We are now half-way through the visit of fifteen teachers and pupils from Sierra Leone. Our two major events – a concert at the Liverpool Philharmonic Hall on Thursday, and two Conferences (pupils and teachers) on Friday – are now almost upon us and I will blog afterwards with some reflections.
What has been notable so far, and something I hadn’t quite anticipated, is the ability of people to rise to the occasion and show pure qualities of kindness, generosity and leadership. Sadly, it has also highlighted the opposite, the worst of people, but as this is a blog which seeks to focus on the positive, I will comment exclusively on the former.
So here is a little roll-call. I know that their example has provided an inspiration to me; I am sure this is replicated across the piste.
The Head of Residential Care at the school where our visitors are based. Nothing is too much trouble, even when she was faced by weighty issues this week. She’s incredible.
The CEO of Communication Plus O2, who has sponsored much of the travel costs, but still is generous enough to donate a specially adapted mobile phone to each of them.
A gentleman who met the group at a cinema yesterday and paid for all their tickets, mountains of popcorn and fizzy drinks.
Local surgeons who gave us £500 to allow the group to visit the Chill Factor with their new friends from school, in addition to organising a visit from the ice-cream man today.
My local junior football team who turned up loyally in the middle of a Sunday afternoon to organise a match against the visitors, and donated huge amounts of kit.
Parents of pupils at school who have expressed their thanks that their child has been a special ‘buddy’. They didn’t need to do this, but they took the time to do so.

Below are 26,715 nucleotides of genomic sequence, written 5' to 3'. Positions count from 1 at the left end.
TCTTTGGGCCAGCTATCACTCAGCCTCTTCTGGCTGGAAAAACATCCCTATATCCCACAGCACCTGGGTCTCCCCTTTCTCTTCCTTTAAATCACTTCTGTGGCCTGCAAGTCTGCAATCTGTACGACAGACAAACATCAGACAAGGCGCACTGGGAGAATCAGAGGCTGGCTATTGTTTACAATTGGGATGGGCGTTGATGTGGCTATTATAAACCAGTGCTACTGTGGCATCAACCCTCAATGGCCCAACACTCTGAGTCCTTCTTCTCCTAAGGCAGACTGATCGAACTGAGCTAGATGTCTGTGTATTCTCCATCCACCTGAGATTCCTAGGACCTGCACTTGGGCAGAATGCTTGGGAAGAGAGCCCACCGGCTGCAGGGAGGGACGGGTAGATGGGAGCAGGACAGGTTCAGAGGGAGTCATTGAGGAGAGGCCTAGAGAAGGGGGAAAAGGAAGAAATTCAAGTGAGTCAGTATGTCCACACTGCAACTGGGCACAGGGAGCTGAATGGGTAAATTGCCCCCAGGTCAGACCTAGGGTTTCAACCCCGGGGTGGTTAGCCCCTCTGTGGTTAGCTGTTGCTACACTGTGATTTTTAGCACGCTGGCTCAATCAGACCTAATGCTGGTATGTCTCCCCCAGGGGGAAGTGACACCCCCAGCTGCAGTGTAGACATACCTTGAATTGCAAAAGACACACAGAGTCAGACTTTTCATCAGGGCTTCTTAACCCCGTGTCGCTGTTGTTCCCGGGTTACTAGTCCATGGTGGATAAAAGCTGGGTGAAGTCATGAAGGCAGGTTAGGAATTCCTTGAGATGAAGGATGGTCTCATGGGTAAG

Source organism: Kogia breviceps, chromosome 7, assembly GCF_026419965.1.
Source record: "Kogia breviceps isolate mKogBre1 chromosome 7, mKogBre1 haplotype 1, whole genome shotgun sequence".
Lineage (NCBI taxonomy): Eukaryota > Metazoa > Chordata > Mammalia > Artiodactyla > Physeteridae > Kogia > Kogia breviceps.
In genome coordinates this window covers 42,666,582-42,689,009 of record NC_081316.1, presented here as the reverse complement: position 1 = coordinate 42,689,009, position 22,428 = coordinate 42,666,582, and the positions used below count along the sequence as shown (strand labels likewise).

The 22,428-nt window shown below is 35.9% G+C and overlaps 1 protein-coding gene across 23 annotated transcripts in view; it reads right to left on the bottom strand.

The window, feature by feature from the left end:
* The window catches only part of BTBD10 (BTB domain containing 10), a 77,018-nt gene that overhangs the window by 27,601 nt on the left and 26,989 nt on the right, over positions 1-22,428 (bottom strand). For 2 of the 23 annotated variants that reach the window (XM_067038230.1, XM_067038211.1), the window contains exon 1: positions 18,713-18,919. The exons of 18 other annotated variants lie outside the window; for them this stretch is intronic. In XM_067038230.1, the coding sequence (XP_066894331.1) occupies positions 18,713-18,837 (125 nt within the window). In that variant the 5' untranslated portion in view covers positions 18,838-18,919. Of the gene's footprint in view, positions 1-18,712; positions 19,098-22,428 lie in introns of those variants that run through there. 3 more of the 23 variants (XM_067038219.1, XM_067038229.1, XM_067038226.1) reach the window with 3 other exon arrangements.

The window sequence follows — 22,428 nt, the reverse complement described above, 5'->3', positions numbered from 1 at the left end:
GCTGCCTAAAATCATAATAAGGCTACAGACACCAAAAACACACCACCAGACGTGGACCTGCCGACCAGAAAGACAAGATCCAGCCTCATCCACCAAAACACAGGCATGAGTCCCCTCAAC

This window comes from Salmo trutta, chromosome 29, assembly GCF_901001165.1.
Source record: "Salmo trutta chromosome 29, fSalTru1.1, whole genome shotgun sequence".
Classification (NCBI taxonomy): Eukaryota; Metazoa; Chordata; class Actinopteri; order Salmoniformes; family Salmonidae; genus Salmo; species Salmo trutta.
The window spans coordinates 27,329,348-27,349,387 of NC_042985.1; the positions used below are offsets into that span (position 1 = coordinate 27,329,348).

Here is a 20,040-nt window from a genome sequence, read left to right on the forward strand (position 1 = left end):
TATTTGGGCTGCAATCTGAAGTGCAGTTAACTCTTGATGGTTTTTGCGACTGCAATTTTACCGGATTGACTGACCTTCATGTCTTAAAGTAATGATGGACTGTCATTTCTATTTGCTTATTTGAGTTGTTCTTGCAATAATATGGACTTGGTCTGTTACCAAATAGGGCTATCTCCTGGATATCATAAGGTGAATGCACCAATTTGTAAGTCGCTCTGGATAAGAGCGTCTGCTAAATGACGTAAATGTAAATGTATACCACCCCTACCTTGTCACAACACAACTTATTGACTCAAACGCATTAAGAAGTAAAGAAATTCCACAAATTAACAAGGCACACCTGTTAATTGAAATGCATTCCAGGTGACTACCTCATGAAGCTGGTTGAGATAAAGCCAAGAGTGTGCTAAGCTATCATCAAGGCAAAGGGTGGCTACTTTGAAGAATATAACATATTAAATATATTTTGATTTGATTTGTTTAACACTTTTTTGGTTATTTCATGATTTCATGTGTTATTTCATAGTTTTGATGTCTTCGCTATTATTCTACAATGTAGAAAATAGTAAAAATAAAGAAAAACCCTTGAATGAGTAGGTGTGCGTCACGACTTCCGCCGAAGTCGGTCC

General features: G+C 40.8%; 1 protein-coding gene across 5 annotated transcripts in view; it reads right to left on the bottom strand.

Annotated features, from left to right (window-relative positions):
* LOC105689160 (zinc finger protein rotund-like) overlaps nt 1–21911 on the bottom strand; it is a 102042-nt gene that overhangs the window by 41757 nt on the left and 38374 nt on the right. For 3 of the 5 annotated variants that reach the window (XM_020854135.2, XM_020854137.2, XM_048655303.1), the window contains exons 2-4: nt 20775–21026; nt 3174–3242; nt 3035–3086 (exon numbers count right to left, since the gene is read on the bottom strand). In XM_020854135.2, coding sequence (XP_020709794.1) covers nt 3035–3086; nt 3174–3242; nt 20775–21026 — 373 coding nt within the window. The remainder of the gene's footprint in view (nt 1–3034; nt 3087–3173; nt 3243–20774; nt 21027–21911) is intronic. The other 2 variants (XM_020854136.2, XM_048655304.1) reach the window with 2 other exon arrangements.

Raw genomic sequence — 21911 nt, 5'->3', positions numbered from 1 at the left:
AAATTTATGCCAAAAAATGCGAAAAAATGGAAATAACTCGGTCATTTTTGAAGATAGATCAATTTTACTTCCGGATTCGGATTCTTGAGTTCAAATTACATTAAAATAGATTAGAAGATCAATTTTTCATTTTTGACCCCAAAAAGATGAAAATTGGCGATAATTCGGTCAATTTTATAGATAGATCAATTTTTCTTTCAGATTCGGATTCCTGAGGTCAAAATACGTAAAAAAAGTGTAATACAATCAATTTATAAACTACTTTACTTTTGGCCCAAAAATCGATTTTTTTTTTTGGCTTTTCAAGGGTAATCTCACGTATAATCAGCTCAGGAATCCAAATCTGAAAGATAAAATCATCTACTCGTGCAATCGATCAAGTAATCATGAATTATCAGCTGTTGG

The conductor of the massed children’s choir, Ali, who has helped organise multiple activities including a visit to the police horses on Friday. Not satisfied with such generosity, she then had the entire group over to her house for a meal, cooked various cakes and held an impromptu gig in the kitchen.
A pizza restaurant, Tribeca, who did not just cook a free pizza for everyone, but taught the children how to cook their own.
A local charity, the vibrant An Hour for Others, who have donated clothes, shoes, but more importantly their time and love.
Dozens of school staff who have given up part of their weekend to support and organise events.
In all these examples, people have deliberately committed themselves to something from which they have nothing to gain, save a good deal of happiness. It is a one-way transaction. It is a fabulous example of altruism, a concept I’ve always loved.
The consequence is not simply a memorable time for staff and pupils from one of the poorest countries in the world. No, the rich reward of such generosity of spirit is found in the example that is set to those around them in their own communities. Their example inspires others.
The etymology of the word ‘inspire’ has its roots in the Latin for ‘breathing in’. Well, if we can all breathe in all the goodness from these people (and many others I’ve doubtless forgotten here), then that’s how we make our school, our community and our world a better place.
Inspirational people. Simple really.